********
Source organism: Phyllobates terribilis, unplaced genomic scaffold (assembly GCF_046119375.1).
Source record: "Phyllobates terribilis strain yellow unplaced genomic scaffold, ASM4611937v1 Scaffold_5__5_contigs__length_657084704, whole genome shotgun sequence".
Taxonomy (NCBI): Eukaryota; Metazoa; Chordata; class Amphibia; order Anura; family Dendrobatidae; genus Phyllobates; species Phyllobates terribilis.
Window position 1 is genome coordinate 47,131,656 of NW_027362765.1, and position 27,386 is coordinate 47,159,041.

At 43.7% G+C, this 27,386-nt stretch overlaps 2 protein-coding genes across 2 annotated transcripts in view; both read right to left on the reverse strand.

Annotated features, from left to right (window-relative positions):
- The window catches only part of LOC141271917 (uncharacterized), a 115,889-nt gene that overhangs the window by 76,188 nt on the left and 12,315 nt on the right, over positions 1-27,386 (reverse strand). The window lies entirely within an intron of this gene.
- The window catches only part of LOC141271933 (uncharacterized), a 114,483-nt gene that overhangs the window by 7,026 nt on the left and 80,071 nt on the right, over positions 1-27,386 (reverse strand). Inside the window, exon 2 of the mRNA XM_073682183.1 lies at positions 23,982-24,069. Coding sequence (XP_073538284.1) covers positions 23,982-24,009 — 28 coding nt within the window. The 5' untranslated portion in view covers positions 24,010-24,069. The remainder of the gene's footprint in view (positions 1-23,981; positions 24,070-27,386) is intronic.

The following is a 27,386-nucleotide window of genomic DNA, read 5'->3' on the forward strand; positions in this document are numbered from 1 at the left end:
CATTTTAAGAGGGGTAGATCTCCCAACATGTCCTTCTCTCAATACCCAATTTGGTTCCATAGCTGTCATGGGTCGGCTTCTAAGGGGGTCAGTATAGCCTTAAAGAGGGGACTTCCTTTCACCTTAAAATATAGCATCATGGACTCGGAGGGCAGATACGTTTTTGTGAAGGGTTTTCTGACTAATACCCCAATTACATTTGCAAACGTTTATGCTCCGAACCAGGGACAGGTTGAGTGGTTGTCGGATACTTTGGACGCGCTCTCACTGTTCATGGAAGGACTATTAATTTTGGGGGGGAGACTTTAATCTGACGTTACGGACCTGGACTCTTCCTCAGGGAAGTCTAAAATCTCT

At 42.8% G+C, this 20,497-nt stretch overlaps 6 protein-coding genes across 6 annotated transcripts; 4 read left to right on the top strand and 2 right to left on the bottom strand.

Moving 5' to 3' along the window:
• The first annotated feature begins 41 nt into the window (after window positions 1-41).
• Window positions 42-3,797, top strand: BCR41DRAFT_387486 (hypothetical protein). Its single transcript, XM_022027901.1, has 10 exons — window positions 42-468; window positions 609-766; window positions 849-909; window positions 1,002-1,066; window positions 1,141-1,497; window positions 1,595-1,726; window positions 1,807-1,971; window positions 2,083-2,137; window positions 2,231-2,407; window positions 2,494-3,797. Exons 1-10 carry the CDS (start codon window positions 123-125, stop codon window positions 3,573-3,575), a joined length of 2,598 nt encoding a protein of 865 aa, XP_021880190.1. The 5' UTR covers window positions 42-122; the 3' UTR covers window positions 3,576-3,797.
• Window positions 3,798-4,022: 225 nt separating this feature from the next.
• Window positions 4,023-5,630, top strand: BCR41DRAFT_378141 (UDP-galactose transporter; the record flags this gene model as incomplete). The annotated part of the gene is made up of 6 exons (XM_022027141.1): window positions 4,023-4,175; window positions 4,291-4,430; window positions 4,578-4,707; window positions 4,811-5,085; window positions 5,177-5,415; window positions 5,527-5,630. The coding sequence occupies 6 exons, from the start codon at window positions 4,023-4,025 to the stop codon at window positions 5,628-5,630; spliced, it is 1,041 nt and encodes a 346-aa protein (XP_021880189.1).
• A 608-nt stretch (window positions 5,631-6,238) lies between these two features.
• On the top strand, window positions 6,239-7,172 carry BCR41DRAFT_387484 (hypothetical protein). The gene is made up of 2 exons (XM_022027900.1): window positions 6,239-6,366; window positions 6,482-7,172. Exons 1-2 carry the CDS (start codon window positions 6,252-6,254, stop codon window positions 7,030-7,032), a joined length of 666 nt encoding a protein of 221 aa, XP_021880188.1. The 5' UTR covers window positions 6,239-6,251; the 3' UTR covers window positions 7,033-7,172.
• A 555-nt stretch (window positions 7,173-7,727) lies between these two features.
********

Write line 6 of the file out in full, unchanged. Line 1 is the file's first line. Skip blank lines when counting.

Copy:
Annotated features, from left to right (window-relative positions):